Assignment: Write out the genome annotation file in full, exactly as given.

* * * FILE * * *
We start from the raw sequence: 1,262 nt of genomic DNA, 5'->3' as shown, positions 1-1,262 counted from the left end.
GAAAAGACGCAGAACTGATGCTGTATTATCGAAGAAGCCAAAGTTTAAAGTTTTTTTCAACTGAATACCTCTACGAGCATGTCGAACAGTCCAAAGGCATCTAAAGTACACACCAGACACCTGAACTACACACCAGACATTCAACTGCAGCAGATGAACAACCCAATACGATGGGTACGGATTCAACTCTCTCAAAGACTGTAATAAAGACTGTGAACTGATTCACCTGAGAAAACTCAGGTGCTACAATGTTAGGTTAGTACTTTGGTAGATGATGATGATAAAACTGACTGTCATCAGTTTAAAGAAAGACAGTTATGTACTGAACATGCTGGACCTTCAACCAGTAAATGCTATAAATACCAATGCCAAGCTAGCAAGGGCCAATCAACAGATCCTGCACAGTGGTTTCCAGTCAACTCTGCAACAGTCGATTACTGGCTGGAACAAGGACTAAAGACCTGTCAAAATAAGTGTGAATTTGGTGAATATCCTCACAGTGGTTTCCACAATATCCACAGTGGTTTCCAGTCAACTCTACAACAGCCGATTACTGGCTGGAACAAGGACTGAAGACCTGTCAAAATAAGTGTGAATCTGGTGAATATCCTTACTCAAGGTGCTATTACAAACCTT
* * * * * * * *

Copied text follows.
We start from the raw sequence: 1,262 nt of genomic DNA, 5'->3' as shown, positions 1-1,262 counted from the left end.
GAAAAGACGCAGAACTGATGCTGTATTATCGAAGAAGCCAAAGTTTAAAGTTTTTTTCAACTGAATACCTCTACGAGCATGTCGAACAGTCCAAAGGCATCTAAAGTACACACCAGACACCTGAACTACACACCAGACATTCAACTGCAGCAGATGAACAACCCAATACGATGGGTACGGATTCAACTCTCTCAAAGACTGTAATAAAGACTGTGAACTGATTCACCTGAGAAAACTCAGGTGCTACAATGTTAGGTTAGTACTTTGGTAGATGATGATGATAAAACTGACTGTCATCAGTTTAAAGAAAGACAGTTATGTACTGAACATGCTGGACCTTCAACCAGTAAATGCTATAAATACCAATGCCAAGCTAGCAAGGGCCAATCAACAGATCCTGCACAGTGGTTTCCAGTCAACTCTGCAACAGTCGATTACTGGCTGGAACAAGGACTAAAGACCTGTCAAAATAAGTGTGAATTTGGTGAATATCCTCACAGTGGTTTCCACAATATCCACAGTGGTTTCCAGTCAACTCTACAACAGCCGATTACTGGCTGGAACAAGGACTGAAGACCTGTCAAAATAAGTGTGAATCTGGTGAATATCCTTACTCAAGGTGCTATTACAAACCTT